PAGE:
By Dave Schwab
Nicholas Nassir, who doesn’t look — nor act — a day over 70, observed his 100th birthday on Dec. 19. But he didn’t depart much from his usual routine: breakfast at Harry’s Coffee Shop in La Jolla then on to work a couple of hours with his son at Phone Ware in Kearny Mesa (formerly in Bird Rock).
A few folks stopped by for breakfast who might not otherwise be there to help him celebrate becoming a centenarian.
“He’s a very nice man,” commented John Rudolph, who runs the family owned and operated business about his long-lived patron. “He comes in five days a week. Always sits at the counter.”
Rudolph said Nassir has special qualities including a remarkable memory. “He remembers all the waitresses and busboys,” he said. “There aren’t too many customers who make that sort of effort.”
Asked what he was going to do special for his 100th birthday, Nassir good-naturedly quipped, “breathe.” Then he added, “I’m gonna feed my face with birthday cake.”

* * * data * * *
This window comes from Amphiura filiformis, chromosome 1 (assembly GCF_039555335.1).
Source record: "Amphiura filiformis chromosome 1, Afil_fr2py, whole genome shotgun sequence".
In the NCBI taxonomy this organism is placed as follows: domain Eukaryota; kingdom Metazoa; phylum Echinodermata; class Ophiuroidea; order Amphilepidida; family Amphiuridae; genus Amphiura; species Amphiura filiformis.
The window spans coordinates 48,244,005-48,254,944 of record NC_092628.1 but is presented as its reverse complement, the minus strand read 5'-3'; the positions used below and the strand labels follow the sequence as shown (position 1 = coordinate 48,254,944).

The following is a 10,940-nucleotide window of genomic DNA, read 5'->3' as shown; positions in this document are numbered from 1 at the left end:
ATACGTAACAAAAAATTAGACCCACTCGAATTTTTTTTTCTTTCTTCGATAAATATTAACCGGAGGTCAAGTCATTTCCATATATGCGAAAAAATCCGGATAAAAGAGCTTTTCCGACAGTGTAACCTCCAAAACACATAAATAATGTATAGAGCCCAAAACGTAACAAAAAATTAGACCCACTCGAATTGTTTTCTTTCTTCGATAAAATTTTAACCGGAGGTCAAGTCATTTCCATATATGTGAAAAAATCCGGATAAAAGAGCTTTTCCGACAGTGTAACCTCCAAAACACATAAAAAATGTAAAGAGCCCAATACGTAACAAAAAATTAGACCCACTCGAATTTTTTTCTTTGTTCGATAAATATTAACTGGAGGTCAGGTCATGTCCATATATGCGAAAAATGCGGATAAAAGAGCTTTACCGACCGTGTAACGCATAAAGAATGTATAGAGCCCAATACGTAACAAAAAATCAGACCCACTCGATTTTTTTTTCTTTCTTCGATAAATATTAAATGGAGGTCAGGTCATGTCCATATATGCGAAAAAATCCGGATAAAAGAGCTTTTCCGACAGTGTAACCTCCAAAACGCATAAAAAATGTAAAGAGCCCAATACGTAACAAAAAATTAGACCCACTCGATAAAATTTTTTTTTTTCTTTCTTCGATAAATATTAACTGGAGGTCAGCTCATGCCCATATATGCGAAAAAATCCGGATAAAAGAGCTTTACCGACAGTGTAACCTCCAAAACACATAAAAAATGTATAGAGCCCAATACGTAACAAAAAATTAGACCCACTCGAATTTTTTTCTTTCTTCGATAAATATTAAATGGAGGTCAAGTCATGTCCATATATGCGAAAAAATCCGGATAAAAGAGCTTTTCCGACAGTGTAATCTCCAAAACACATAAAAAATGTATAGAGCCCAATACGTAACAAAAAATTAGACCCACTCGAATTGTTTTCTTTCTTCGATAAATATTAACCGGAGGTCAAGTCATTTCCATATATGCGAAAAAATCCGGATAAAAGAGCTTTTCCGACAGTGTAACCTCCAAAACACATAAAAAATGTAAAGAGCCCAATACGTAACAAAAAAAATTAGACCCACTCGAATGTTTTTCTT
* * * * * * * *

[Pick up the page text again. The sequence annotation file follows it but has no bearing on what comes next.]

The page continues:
Born in Brooklyn, in 1911, Nassir, who grew up in Pennsylvania, was the son of an orthodox Christian minister. He said he came out to California when he got married for his honeymoon, and he and his bride liked it so much they decided to stay. They started out living in San Francisco, then worked their way south down the coast.
Nassir’s 67-year-old son, Bill, said his dad, who is recognized as an expert in the oil refining business, owns three patents.
The secret to his longevity? “Dad exercises every day for an hour very religiously,” Bill said. “So he’s getting blood to his system every day. When I asked him how he reached 100 years, his mantra was ‘activity, activity, activity, of mind, body and soul,’ then he said, ‘I try to be simple. I only believe in activity and inactivity. Inactivity is when they plant you six feet under and you’re looking at the daisies from the wrong side up.”
The United States has the greatest number of centenarians in the world with an estimated 70,490 as of Sept. 1, 2010. Japan is next with 47,756 at that time.